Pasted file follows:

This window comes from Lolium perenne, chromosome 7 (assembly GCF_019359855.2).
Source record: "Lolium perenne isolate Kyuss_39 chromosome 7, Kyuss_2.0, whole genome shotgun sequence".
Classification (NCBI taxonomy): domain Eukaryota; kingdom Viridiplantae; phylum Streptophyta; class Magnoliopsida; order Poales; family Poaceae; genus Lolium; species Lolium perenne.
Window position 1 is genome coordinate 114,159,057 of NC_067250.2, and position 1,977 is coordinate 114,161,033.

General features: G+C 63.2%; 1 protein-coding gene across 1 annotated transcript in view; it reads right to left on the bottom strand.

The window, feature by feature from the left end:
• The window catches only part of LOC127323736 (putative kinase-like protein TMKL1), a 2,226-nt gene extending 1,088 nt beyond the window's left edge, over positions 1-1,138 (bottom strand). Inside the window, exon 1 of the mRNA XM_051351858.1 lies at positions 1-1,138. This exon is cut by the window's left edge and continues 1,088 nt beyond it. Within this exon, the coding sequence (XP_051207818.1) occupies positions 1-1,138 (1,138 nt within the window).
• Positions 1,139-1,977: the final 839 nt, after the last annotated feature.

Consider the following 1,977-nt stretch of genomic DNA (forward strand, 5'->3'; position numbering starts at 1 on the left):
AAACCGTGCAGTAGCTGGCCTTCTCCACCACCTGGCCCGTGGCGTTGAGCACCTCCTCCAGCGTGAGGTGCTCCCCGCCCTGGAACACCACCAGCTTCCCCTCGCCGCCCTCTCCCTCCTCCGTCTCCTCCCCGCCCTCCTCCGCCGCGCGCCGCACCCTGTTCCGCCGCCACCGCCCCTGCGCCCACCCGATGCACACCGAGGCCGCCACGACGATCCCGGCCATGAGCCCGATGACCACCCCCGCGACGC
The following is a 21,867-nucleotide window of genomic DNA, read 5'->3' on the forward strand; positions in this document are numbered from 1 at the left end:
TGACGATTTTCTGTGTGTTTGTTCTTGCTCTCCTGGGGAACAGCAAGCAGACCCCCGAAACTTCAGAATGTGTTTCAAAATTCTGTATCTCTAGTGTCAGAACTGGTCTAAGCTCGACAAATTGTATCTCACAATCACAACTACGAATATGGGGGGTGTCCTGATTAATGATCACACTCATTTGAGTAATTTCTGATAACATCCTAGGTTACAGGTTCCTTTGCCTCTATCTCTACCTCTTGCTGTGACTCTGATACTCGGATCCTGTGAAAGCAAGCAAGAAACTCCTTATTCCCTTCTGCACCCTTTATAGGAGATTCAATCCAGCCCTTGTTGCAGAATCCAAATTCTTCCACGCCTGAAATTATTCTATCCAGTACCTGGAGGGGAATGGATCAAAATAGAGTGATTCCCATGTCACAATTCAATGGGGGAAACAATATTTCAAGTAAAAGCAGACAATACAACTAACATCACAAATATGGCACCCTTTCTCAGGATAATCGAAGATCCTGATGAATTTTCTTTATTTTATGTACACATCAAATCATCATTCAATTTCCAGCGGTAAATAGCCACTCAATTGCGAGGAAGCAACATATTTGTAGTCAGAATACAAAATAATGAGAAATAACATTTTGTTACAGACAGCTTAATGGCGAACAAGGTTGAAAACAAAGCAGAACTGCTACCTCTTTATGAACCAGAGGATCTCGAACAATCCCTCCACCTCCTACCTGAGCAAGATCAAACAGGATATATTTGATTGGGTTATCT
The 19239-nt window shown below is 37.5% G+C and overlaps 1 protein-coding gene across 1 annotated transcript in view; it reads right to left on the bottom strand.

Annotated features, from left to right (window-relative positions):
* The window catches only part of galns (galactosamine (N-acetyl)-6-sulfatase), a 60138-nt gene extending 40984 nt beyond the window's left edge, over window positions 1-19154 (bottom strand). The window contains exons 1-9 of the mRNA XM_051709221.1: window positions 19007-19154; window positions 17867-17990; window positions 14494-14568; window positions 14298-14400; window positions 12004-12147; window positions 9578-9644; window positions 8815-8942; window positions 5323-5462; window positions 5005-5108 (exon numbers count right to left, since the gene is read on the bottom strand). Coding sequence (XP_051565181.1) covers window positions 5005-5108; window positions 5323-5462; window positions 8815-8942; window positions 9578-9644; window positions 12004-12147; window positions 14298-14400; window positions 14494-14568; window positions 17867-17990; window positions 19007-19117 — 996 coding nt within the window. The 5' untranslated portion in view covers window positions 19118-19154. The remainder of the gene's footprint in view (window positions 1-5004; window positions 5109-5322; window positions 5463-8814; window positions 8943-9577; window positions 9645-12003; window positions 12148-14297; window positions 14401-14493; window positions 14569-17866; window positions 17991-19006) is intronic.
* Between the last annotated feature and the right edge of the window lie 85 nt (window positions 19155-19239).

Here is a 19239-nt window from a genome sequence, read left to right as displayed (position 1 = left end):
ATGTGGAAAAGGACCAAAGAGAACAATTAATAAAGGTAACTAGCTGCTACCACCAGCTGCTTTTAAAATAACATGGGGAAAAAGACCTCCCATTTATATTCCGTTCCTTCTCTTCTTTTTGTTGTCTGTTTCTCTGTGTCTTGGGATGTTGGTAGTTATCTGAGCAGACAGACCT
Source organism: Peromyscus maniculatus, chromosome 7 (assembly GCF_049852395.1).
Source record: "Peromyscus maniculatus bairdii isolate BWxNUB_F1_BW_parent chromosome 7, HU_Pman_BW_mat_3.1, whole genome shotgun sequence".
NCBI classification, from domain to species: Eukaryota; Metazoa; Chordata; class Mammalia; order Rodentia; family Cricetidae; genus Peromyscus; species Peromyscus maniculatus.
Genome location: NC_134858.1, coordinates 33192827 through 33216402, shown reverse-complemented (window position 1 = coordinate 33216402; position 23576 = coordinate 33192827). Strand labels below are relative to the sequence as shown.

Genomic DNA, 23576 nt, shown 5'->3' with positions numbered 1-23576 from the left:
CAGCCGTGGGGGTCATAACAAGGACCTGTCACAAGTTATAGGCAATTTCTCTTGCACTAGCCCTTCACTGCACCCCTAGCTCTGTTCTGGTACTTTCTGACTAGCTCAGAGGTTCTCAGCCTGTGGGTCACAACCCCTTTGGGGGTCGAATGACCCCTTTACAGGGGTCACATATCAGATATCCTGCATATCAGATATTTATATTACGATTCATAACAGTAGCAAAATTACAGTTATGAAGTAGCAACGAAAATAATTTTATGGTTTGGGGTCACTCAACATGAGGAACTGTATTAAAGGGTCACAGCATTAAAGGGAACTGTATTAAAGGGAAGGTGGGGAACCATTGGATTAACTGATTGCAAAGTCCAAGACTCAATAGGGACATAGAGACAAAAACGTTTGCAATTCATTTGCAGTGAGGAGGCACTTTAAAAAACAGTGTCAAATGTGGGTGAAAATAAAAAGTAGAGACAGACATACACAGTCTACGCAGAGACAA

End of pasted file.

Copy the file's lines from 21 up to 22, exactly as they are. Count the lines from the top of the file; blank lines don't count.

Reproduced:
NCBI classification, from domain to species: Eukaryota; Metazoa; Chordata; class Mammalia; order Rodentia; family Cricetidae; genus Peromyscus; species Peromyscus maniculatus.
Genome location: NC_134858.1, coordinates 33192827 through 33216402, shown reverse-complemented (window position 1 = coordinate 33216402; position 23576 = coordinate 33192827). Strand labels below are relative to the sequence as shown.